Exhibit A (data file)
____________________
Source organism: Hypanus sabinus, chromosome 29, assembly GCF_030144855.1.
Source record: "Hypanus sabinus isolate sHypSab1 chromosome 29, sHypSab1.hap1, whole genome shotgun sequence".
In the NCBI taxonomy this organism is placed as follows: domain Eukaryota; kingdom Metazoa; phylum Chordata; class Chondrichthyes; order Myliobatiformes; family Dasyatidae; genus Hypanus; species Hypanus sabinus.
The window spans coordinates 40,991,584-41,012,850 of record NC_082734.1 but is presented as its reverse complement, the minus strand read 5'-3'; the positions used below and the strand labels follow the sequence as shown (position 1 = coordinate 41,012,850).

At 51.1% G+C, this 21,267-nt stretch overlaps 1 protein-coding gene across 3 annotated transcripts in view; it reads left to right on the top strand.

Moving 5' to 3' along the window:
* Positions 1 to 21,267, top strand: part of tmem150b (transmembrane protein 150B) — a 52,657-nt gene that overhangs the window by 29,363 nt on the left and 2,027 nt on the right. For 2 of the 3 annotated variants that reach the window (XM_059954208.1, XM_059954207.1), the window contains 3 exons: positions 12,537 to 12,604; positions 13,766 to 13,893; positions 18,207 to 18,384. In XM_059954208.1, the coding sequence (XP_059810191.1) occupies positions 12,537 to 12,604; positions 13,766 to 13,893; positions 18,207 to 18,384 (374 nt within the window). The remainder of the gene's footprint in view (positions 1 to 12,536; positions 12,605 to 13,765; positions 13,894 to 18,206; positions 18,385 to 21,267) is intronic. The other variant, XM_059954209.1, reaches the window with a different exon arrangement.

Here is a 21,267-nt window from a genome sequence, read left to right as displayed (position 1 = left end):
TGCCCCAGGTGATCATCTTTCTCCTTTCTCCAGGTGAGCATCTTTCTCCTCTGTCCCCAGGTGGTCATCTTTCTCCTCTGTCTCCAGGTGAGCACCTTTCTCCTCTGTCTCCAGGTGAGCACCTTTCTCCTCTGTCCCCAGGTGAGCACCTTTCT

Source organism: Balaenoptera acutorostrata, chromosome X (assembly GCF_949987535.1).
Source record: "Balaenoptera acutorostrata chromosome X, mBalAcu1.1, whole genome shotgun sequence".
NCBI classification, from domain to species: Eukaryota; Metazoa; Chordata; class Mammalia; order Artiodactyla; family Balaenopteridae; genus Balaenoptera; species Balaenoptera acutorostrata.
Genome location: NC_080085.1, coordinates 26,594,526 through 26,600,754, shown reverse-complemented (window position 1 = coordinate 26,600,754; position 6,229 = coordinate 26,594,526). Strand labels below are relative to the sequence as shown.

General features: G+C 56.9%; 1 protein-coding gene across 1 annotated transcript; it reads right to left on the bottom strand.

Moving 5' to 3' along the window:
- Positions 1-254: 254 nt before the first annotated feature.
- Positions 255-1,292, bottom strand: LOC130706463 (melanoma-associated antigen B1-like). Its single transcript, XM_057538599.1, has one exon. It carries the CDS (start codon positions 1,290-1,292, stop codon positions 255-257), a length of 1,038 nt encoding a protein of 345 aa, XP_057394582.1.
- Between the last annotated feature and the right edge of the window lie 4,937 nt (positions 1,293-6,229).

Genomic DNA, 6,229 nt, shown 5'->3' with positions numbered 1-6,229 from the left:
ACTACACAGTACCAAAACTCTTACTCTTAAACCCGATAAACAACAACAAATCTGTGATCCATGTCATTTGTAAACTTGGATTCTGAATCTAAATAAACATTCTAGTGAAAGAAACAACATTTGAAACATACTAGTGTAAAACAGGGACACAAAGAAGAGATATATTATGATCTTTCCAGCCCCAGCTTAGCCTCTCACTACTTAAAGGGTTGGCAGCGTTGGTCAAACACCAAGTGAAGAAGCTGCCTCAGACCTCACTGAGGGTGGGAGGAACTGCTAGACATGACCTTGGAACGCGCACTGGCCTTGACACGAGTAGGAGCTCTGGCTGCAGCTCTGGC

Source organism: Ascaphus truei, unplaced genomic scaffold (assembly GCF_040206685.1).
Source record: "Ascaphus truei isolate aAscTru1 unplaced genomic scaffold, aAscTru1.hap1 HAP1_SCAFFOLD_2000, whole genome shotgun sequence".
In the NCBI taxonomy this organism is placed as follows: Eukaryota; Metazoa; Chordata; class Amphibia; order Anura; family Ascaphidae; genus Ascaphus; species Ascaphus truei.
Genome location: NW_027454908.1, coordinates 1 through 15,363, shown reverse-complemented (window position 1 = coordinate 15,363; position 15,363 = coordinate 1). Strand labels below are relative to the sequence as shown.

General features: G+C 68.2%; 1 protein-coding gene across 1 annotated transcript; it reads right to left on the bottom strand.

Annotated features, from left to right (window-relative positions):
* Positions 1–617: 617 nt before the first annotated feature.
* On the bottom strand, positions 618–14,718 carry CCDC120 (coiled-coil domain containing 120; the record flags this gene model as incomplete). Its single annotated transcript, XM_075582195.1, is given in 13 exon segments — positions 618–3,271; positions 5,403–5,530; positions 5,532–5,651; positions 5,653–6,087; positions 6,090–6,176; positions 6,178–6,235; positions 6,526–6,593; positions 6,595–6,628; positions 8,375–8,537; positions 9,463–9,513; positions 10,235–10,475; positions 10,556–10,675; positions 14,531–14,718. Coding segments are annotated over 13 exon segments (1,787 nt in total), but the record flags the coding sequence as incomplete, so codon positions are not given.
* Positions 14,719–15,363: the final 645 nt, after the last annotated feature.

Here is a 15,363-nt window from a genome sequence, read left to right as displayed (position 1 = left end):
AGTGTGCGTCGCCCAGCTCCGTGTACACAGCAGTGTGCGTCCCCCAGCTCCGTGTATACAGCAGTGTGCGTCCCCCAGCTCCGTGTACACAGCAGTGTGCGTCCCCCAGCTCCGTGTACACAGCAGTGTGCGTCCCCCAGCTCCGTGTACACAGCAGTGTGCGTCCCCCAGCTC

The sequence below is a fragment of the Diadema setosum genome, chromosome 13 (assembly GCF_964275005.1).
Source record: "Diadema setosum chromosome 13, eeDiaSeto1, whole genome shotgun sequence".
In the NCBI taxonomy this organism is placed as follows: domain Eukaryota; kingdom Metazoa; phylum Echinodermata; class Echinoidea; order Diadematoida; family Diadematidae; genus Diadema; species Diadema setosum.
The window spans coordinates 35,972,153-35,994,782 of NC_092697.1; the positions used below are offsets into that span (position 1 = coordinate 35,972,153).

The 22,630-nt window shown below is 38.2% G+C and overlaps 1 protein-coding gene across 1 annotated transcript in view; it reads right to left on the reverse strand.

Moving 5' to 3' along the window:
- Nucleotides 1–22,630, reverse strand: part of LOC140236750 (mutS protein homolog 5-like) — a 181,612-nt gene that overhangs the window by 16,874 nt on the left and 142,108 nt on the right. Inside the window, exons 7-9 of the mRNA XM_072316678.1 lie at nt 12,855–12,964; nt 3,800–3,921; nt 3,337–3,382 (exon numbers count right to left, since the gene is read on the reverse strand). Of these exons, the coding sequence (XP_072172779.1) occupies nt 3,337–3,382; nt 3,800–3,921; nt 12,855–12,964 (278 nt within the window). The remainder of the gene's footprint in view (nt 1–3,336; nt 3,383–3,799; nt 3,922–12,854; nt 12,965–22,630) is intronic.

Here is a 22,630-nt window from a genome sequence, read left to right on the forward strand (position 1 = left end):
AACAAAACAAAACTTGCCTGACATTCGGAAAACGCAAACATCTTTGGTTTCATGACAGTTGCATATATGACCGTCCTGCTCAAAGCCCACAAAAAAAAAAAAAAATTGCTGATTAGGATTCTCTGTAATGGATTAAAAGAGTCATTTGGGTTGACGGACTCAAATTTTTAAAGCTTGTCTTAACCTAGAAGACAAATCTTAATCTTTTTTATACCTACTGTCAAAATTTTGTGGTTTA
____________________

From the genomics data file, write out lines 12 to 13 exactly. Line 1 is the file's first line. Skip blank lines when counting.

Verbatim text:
NCBI classification, from domain to species: Eukaryota; Metazoa; Chordata; class Mammalia; order Artiodactyla; family Balaenopteridae; genus Balaenoptera; species Balaenoptera acutorostrata.
Genome location: NC_080085.1, coordinates 26,594,526 through 26,600,754, shown reverse-complemented (window position 1 = coordinate 26,600,754; position 6,229 = coordinate 26,594,526). Strand labels below are relative to the sequence as shown.